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Storm Corrosion

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Storm Corrosion was a musical collaboration between Mikael Åkerfeldt of Swedish progressive metal band Opeth and Steven Wilson, an English solo artist and frontman of the progressive rock band Porcupine Tree. Åkerfeldt and Wilson began a longstanding musical partnership in 2001 when Wilson produced Opeth's fifth studio album Blackwater Park. The two began writing together for a new project in 2010, releasing their self-titled first studio album on May 8, 2012 through Roadrunner Records.

A critical success, Storm Corrosion marks a paradigm shift for Åkerfeldt and Wilson. Not wanting the project to be a progressive metal supergroup, the two used it as an opportunity to explore their more esoteric tastes in music, including Comus and Scott Walker. Currently, there are no plans for a tour in support of the self-titled album or a follow-up.



Mikael Åkerfeldt became aware of Steven Wilson in the mid-1990s after Åkerfeldt's best friend Jonas Renkse played him the Porcupine Tree album The Sky Moves Sideways.[1][2] Åkerfeldt instantly fell in love with the band, calling the experience "an awakening". He came to idolize Wilson, but was hesitant to contact him. Years later, Åkerfeldt received a surprise e-mail from Wilson who had been given a copy of the Opeth album Still Life by a French journalist.[3][4] Wilson, a fan of extreme metal, played the album during a soundcheck and was blown away, calling it "amazing". The two ended up meeting for dinner in London where Åkerfeldt asked Wilson to produce the next Opeth album.[5] It was also during this dinner that the two first spoke of a possible collaboration.

After their meeting in London, Åkerfeldt and Wilson began a longstanding musical partnership. Wilson went on to produce three Opeth albums – Blackwater Park, Deliverance, and Damnation – and mixed one Opeth album, Heritage. In 2005, Åkerfeldt contributed some guitar and vocals to Deadwing, Porcupine Tree's eighth album. Porcupine Tree and Opeth also co-headlined a North American tour together in the summer of 2003.[6] Although the collaboration was announced as early as 2006,[7] it was only in March 2010 that the two began writing music together, done on an on and off basis.[8] Originally, ex-Dream Theater drummer Mike Portnoy was to be involved, but was excluded because Åkerfeldt and Wilson felt the music would have little room for drums.[8] In early 2011, Storm Corrosion was announced as the project's title.[9]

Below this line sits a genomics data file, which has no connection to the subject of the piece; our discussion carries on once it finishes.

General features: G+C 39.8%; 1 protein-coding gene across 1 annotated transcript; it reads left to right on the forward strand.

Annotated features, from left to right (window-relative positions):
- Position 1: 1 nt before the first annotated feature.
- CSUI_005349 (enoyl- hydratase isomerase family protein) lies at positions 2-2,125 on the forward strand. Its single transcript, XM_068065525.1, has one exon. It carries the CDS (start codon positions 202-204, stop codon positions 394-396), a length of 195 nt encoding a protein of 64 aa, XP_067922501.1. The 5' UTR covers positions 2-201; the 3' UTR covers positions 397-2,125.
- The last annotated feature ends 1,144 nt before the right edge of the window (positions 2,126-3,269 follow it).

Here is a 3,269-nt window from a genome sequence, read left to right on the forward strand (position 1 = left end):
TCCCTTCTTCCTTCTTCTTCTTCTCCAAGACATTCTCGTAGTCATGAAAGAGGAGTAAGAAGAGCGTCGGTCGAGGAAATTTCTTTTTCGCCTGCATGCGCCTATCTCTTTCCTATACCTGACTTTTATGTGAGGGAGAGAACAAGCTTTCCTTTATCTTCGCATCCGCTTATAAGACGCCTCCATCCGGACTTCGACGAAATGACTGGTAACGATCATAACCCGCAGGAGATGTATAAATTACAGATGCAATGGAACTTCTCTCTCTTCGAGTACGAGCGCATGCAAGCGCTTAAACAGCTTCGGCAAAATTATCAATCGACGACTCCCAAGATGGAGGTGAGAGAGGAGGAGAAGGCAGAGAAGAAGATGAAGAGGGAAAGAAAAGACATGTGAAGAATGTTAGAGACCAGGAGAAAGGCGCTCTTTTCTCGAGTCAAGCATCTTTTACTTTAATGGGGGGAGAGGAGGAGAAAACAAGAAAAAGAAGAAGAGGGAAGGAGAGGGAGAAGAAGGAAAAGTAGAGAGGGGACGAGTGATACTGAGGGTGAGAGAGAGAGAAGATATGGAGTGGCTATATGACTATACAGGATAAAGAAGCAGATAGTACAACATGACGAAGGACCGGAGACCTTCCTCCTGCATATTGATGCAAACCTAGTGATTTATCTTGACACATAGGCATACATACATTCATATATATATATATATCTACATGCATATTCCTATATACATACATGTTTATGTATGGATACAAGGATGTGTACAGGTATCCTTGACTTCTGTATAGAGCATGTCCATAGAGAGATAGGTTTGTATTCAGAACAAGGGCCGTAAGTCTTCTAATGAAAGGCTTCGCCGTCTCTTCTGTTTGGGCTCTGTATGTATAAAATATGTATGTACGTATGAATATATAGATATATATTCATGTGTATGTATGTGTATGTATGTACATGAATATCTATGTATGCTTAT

Storm Corrosion (2010 – 2012)Edit

After more than a year of writing, Storm Corrosion's first album was completed in September 2011.[10] In February 2012, it was announced that the collaboration had signed with Roadrunner Records and that their album would be self-titled and released on April 24.[11] This release date was eventually pushed back to May 8.[12] The guitar work on the album was handled by Åkerfeldt while Wilson concentrated on the keyboards and song arrangement.[13] Gavin Harrison of Porcupine Tree played drums, although only 15 to 20 percent of the album needed them.[14] Reflecting back on their experience working together, Åkerfeldt and Wilson were largely positive, noting that they never had any artistic struggles over creative control and that each other's contributions were "exactly 50/50".[15] Wilson has declared the album the completion of a trilogy, alongside Opeth's Heritage and Wilson's solo album Grace for Drowning, all of which were released over a year-long period from 2011 to 2012.[16]

The first song used in promotion of Storm Corrosion was "Drag Ropes", released via YouTube on April 24.[17] Upon its release, the album was critically well received,[18] and was nominated for the Album of the Year Award by Prog, presented by Classic Rock Magazine,[19] and Best Surround Sound Album at the 2012 Grammy Awards.[20] Currently, Åkerfeldt and Wilson have no plans to tour in support of the album.[21] While the two have expressed interest in working together again, they have not committed to writing another album for Storm Corrosion in particular.[22][23]

Musical styleEdit